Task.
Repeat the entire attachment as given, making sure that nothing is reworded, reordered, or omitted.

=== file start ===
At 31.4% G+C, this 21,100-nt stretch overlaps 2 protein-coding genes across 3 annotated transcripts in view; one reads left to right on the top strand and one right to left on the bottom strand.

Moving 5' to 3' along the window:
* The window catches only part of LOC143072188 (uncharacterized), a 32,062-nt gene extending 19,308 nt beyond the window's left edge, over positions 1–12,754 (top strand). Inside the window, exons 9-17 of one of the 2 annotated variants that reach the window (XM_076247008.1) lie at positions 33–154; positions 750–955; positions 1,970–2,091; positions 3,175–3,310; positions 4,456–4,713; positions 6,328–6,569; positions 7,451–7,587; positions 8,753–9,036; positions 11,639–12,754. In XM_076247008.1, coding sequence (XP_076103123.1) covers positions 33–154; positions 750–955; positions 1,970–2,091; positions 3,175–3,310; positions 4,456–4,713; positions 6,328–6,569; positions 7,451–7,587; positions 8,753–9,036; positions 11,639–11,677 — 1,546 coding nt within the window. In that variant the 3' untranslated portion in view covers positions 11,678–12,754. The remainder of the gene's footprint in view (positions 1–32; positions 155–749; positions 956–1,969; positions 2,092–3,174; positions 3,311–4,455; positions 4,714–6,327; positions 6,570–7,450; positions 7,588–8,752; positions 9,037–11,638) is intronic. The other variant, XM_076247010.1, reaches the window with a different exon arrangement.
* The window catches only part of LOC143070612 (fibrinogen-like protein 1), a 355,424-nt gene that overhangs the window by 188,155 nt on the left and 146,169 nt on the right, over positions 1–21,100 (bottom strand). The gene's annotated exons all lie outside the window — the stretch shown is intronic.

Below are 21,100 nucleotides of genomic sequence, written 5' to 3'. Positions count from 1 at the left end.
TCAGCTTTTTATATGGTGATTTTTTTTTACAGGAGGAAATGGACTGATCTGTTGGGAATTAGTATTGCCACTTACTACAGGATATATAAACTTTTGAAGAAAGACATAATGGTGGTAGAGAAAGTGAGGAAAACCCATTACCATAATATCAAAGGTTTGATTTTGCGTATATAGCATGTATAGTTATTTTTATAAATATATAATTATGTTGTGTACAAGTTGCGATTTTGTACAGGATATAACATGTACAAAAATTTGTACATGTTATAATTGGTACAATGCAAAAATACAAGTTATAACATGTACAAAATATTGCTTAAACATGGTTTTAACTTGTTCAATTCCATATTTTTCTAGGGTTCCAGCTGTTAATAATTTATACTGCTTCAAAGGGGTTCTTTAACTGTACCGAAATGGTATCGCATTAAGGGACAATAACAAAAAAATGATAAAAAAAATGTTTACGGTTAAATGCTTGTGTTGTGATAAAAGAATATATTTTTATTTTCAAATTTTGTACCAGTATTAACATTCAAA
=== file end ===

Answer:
At 31.4% G+C, this 21,100-nt stretch overlaps 2 protein-coding genes across 3 annotated transcripts in view; one reads left to right on the top strand and one right to left on the bottom strand.

Moving 5' to 3' along the window:
* The window catches only part of LOC143072188 (uncharacterized), a 32,062-nt gene extending 19,308 nt beyond the window's left edge, over positions 1–12,754 (top strand). Inside the window, exons 9-17 of one of the 2 annotated variants that reach the window (XM_076247008.1) lie at positions 33–154; positions 750–955; positions 1,970–2,091; positions 3,175–3,310; positions 4,456–4,713; positions 6,328–6,569; positions 7,451–7,587; positions 8,753–9,036; positions 11,639–12,754. In XM_076247008.1, coding sequence (XP_076103123.1) covers positions 33–154; positions 750–955; positions 1,970–2,091; positions 3,175–3,310; positions 4,456–4,713; positions 6,328–6,569; positions 7,451–7,587; positions 8,753–9,036; positions 11,639–11,677 — 1,546 coding nt within the window. In that variant the 3' untranslated portion in view covers positions 11,678–12,754. The remainder of the gene's footprint in view (positions 1–32; positions 155–749; positions 956–1,969; positions 2,092–3,174; positions 3,311–4,455; positions 4,714–6,327; positions 6,570–7,450; positions 7,588–8,752; positions 9,037–11,638) is intronic. The other variant, XM_076247010.1, reaches the window with a different exon arrangement.
* The window catches only part of LOC143070612 (fibrinogen-like protein 1), a 355,424-nt gene that overhangs the window by 188,155 nt on the left and 146,169 nt on the right, over positions 1–21,100 (bottom strand). The gene's annotated exons all lie outside the window — the stretch shown is intronic.

Below are 21,100 nucleotides of genomic sequence, written 5' to 3'. Positions count from 1 at the left end.
TCAGCTTTTTATATGGTGATTTTTTTTTACAGGAGGAAATGGACTGATCTGTTGGGAATTAGTATTGCCACTTACTACAGGATATATAAACTTTTGAAGAAAGACATAATGGTGGTAGAGAAAGTGAGGAAAACCCATTACCATAATATCAAAGGTTTGATTTTGCGTATATAGCATGTATAGTTATTTTTATAAATATATAATTATGTTGTGTACAAGTTGCGATTTTGTACAGGATATAACATGTACAAAAATTTGTACATGTTATAATTGGTACAATGCAAAAATACAAGTTATAACATGTACAAAATATTGCTTAAACATGGTTTTAACTTGTTCAATTCCATATTTTTCTAGGGTTCCAGCTGTTAATAATTTATACTGCTTCAAAGGGGTTCTTTAACTGTACCGAAATGGTATCGCATTAAGGGACAATAACAAAAAAATGATAAAAAAAATGTTTACGGTTAAATGCTTGTGTTGTGATAAAAGAATATATTTTTATTTTCAAATTTTGTACCAGTATTAACATTCAAA